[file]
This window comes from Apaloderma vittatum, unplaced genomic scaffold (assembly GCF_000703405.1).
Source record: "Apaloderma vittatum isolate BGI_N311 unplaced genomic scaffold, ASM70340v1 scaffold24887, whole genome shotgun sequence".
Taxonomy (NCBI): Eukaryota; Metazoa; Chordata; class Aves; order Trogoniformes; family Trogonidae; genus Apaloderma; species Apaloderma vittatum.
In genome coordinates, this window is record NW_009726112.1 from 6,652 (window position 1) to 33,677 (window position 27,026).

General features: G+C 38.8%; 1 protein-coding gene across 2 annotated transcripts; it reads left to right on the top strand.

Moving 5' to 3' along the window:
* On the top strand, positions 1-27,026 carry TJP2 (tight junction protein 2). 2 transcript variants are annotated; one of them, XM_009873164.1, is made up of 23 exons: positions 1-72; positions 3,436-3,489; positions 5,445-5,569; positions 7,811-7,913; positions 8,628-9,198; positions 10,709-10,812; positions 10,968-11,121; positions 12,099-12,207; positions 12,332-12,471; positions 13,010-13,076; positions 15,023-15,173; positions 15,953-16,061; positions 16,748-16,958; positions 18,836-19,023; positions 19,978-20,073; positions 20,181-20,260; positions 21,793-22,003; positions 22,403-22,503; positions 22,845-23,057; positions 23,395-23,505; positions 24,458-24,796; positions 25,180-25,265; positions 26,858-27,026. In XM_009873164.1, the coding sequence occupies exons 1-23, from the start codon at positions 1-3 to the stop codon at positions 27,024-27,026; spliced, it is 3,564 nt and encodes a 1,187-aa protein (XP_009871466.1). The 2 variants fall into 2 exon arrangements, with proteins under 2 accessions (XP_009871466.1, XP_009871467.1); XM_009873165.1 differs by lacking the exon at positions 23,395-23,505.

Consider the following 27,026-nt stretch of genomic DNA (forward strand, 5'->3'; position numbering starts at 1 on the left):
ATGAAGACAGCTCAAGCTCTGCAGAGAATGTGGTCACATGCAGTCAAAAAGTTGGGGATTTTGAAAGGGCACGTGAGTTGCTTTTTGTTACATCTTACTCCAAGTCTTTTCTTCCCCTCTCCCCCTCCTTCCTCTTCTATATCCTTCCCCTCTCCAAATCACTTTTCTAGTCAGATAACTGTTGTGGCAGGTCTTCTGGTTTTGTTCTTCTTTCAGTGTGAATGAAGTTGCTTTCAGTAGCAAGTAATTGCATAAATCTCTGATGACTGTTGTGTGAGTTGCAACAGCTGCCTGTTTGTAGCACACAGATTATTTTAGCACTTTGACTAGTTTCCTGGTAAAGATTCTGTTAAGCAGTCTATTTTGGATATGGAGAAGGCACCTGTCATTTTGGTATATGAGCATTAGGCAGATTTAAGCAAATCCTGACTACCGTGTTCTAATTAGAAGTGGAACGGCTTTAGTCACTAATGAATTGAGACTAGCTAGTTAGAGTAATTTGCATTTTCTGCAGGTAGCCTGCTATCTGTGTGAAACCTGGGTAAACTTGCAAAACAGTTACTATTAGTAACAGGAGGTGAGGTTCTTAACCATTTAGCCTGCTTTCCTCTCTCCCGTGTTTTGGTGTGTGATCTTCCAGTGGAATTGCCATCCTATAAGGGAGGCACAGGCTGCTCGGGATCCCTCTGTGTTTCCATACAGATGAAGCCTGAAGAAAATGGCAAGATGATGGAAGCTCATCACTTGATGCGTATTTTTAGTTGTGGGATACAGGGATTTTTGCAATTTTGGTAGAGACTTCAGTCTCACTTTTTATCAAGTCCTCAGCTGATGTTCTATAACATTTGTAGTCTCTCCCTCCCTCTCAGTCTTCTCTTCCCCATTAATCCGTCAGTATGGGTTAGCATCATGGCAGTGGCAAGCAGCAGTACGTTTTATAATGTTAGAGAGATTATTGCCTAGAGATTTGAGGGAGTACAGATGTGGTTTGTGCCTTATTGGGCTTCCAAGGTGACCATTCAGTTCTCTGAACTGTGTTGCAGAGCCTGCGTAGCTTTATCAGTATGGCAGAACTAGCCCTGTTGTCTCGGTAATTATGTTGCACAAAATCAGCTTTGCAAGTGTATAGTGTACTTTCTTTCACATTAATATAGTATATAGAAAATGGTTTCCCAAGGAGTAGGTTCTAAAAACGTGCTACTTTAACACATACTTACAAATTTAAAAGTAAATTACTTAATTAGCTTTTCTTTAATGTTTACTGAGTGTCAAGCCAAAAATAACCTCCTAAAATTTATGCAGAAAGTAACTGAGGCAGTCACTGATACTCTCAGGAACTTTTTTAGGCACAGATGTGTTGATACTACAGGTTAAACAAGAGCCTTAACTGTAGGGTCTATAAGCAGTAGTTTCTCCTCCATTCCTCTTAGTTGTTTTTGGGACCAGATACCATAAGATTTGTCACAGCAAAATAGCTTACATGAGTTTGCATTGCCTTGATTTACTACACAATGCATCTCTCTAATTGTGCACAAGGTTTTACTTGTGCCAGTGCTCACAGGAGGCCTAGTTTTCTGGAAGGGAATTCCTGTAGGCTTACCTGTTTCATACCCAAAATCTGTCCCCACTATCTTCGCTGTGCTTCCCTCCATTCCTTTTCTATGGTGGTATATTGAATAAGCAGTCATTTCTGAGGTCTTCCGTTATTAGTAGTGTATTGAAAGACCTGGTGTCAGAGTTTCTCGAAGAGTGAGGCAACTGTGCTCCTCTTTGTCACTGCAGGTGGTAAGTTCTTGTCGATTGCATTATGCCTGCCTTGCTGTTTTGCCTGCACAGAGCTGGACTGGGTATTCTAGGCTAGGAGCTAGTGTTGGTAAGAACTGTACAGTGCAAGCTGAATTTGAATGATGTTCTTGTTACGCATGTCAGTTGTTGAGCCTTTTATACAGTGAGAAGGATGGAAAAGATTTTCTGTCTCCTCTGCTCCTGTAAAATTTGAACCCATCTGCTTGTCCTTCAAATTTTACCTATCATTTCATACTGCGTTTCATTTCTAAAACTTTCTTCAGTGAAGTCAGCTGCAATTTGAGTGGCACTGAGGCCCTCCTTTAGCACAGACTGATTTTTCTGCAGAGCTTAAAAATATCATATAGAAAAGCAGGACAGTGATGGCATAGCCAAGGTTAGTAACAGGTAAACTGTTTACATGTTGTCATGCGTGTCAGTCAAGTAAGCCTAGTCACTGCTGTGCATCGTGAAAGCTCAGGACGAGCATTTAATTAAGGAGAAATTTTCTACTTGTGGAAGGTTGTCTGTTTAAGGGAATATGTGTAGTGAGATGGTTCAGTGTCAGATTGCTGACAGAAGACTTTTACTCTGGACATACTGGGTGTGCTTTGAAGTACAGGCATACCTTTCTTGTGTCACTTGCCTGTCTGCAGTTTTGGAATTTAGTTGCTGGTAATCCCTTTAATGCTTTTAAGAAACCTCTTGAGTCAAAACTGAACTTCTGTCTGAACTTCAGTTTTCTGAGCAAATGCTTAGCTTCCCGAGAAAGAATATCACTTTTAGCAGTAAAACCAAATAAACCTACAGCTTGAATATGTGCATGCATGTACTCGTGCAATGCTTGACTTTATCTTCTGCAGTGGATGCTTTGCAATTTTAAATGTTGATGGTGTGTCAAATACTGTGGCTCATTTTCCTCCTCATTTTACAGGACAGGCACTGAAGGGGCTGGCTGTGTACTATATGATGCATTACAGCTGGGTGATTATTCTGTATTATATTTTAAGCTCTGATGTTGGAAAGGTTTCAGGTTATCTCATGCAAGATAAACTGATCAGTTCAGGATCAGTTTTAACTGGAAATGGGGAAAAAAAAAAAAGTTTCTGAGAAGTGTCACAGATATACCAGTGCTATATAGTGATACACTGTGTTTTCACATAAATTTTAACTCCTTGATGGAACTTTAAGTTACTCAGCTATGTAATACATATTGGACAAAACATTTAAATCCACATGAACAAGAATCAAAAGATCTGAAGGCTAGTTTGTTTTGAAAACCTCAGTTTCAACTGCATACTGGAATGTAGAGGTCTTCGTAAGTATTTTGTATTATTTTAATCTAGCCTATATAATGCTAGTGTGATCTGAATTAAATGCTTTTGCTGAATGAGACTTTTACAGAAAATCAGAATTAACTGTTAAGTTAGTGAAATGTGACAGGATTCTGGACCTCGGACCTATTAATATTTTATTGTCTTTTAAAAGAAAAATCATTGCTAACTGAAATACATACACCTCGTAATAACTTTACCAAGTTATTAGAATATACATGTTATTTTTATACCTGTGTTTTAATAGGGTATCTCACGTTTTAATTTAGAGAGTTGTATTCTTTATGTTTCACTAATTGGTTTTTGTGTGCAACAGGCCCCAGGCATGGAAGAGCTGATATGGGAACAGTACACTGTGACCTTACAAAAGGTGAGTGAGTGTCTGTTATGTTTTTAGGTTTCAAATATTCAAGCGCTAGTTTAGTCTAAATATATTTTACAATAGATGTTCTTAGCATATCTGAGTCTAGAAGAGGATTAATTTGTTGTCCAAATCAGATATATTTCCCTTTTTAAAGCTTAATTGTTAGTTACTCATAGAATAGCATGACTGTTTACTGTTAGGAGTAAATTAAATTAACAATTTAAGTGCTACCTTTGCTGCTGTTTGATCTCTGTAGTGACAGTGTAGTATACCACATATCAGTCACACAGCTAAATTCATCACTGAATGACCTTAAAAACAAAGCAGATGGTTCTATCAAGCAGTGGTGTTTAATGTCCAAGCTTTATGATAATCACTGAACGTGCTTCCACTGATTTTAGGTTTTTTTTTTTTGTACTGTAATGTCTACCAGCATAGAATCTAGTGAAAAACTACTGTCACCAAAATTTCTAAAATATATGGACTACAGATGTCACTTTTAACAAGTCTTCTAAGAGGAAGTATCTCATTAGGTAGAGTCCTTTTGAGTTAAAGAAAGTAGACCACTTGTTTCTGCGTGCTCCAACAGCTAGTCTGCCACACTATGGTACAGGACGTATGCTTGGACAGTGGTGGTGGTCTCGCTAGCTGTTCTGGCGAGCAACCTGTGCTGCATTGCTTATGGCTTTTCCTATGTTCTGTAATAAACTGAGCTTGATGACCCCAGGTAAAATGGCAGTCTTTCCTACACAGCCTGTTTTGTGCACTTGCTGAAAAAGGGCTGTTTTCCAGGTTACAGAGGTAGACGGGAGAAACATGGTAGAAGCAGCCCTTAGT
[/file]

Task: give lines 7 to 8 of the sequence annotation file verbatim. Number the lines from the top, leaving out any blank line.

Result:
* On the top strand, positions 1-27,026 carry TJP2 (tight junction protein 2). 2 transcript variants are annotated; one of them, XM_009873164.1, is made up of 23 exons: positions 1-72; positions 3,436-3,489; positions 5,445-5,569; positions 7,811-7,913; positions 8,628-9,198; positions 10,709-10,812; positions 10,968-11,121; positions 12,099-12,207; positions 12,332-12,471; positions 13,010-13,076; positions 15,023-15,173; positions 15,953-16,061; positions 16,748-16,958; positions 18,836-19,023; positions 19,978-20,073; positions 20,181-20,260; positions 21,793-22,003; positions 22,403-22,503; positions 22,845-23,057; positions 23,395-23,505; positions 24,458-24,796; positions 25,180-25,265; positions 26,858-27,026. In XM_009873164.1, the coding sequence occupies exons 1-23, from the start codon at positions 1-3 to the stop codon at positions 27,024-27,026; spliced, it is 3,564 nt and encodes a 1,187-aa protein (XP_009871466.1). The 2 variants fall into 2 exon arrangements, with proteins under 2 accessions (XP_009871466.1, XP_009871467.1); XM_009873165.1 differs by lacking the exon at positions 23,395-23,505.

Consider the following 27,026-nt stretch of genomic DNA (forward strand, 5'->3'; position numbering starts at 1 on the left):